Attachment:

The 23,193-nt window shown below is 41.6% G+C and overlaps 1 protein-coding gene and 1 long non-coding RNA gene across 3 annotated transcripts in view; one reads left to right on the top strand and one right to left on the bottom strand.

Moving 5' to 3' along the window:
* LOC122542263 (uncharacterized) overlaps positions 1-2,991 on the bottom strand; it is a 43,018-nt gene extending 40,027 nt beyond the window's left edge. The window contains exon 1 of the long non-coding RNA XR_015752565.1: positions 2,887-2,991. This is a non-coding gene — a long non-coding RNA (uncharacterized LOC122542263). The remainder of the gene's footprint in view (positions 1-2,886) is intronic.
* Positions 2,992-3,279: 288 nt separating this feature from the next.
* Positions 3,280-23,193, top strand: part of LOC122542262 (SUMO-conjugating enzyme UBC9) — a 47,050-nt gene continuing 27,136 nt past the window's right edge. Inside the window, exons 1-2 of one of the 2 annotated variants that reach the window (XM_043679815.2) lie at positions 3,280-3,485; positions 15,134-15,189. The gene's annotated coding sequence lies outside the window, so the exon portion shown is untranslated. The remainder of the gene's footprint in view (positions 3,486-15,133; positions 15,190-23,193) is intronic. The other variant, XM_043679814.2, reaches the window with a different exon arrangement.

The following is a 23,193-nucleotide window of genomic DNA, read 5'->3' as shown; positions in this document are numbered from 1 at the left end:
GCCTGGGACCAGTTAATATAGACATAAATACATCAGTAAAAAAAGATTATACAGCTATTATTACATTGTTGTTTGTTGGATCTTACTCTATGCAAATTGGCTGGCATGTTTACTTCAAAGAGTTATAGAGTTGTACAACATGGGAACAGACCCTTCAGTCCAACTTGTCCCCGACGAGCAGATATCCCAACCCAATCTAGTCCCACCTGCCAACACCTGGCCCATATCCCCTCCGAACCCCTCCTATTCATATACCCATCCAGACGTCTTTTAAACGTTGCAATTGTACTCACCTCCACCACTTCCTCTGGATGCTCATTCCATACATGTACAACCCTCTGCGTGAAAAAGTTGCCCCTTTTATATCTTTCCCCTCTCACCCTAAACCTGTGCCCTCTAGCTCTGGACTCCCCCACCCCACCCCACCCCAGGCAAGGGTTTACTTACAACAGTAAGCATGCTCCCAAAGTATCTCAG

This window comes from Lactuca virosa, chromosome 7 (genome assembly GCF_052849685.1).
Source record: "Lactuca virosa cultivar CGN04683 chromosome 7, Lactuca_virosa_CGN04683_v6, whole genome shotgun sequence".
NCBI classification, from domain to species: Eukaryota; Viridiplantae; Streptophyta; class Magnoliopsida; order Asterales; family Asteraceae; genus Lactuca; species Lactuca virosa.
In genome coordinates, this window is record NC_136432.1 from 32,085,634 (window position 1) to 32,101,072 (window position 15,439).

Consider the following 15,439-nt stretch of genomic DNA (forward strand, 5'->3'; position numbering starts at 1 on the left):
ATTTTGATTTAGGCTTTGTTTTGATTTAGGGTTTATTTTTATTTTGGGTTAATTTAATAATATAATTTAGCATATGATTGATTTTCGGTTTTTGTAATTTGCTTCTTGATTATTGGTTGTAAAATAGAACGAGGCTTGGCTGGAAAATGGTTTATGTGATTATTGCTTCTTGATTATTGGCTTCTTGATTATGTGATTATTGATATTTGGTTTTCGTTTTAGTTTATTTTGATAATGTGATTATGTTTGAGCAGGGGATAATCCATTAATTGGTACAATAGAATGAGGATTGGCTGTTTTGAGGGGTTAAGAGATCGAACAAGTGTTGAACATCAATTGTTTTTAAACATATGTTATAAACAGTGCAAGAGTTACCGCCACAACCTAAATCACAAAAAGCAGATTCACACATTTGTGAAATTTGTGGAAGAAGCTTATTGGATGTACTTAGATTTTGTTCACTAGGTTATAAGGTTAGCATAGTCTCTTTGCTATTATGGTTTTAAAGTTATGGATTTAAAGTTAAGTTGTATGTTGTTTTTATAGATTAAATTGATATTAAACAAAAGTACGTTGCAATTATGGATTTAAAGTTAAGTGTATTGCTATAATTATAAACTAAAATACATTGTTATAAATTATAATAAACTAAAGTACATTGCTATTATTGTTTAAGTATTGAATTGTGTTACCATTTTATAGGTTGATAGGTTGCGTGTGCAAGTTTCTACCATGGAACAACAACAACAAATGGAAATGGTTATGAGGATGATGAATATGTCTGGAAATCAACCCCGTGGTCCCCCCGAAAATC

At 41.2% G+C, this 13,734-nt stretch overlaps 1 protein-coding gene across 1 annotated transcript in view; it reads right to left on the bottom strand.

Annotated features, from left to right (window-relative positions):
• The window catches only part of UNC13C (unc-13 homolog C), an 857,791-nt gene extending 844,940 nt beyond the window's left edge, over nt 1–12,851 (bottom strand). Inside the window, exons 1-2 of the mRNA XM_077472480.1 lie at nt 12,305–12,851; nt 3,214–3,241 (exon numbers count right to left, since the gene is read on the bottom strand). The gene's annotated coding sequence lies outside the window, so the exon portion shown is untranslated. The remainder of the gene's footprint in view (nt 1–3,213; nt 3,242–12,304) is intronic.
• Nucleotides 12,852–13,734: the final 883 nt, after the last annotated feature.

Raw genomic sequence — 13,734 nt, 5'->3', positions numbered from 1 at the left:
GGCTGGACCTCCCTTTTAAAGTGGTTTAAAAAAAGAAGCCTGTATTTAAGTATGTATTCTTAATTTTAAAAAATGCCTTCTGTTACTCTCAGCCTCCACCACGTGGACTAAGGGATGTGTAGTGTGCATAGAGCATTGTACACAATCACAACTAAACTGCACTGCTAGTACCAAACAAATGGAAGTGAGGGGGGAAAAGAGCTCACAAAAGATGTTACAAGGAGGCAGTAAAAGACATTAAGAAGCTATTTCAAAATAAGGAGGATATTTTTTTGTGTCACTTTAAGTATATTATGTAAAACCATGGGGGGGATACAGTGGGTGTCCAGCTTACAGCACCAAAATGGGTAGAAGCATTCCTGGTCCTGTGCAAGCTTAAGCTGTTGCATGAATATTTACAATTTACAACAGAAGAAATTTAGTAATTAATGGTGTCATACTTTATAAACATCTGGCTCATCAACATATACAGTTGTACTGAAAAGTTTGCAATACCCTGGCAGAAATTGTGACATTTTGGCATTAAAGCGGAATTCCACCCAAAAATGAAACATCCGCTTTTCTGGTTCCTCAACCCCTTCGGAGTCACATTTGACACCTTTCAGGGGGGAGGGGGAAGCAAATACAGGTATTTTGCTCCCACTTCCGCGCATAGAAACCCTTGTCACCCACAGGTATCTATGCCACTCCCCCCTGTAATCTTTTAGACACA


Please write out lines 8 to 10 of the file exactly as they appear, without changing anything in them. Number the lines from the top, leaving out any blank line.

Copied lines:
This window comes from Lactuca virosa, chromosome 7 (genome assembly GCF_052849685.1).
Source record: "Lactuca virosa cultivar CGN04683 chromosome 7, Lactuca_virosa_CGN04683_v6, whole genome shotgun sequence".
NCBI classification, from domain to species: Eukaryota; Viridiplantae; Streptophyta; class Magnoliopsida; order Asterales; family Asteraceae; genus Lactuca; species Lactuca virosa.